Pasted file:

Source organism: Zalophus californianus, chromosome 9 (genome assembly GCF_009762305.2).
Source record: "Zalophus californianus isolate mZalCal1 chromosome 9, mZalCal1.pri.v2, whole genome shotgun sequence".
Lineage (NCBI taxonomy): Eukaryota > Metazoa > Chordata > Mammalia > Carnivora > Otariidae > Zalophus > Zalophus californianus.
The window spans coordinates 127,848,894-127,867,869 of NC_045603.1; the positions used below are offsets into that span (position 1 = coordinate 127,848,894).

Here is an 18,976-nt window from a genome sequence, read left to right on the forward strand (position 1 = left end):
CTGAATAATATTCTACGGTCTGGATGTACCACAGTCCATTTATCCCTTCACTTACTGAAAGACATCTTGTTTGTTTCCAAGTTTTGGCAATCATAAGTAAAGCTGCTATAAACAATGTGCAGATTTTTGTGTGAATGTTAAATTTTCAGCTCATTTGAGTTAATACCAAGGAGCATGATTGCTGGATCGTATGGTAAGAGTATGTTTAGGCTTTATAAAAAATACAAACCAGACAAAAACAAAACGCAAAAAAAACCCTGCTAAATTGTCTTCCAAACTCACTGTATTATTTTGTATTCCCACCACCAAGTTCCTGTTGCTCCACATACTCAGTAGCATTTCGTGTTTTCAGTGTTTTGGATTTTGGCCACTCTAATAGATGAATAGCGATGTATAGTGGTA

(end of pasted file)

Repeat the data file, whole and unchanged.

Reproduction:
Source organism: Zalophus californianus, chromosome 9 (genome assembly GCF_009762305.2).
Source record: "Zalophus californianus isolate mZalCal1 chromosome 9, mZalCal1.pri.v2, whole genome shotgun sequence".
Lineage (NCBI taxonomy): Eukaryota > Metazoa > Chordata > Mammalia > Carnivora > Otariidae > Zalophus > Zalophus californianus.
The window spans coordinates 127,848,894-127,867,869 of NC_045603.1; the positions used below are offsets into that span (position 1 = coordinate 127,848,894).

Here is an 18,976-nt window from a genome sequence, read left to right on the forward strand (position 1 = left end):
CTGAATAATATTCTACGGTCTGGATGTACCACAGTCCATTTATCCCTTCACTTACTGAAAGACATCTTGTTTGTTTCCAAGTTTTGGCAATCATAAGTAAAGCTGCTATAAACAATGTGCAGATTTTTGTGTGAATGTTAAATTTTCAGCTCATTTGAGTTAATACCAAGGAGCATGATTGCTGGATCGTATGGTAAGAGTATGTTTAGGCTTTATAAAAAATACAAACCAGACAAAAACAAAACGCAAAAAAAACCCTGCTAAATTGTCTTCCAAACTCACTGTATTATTTTGTATTCCCACCACCAAGTTCCTGTTGCTCCACATACTCAGTAGCATTTCGTGTTTTCAGTGTTTTGGATTTTGGCCACTCTAATAGATGAATAGCGATGTATAGTGGTA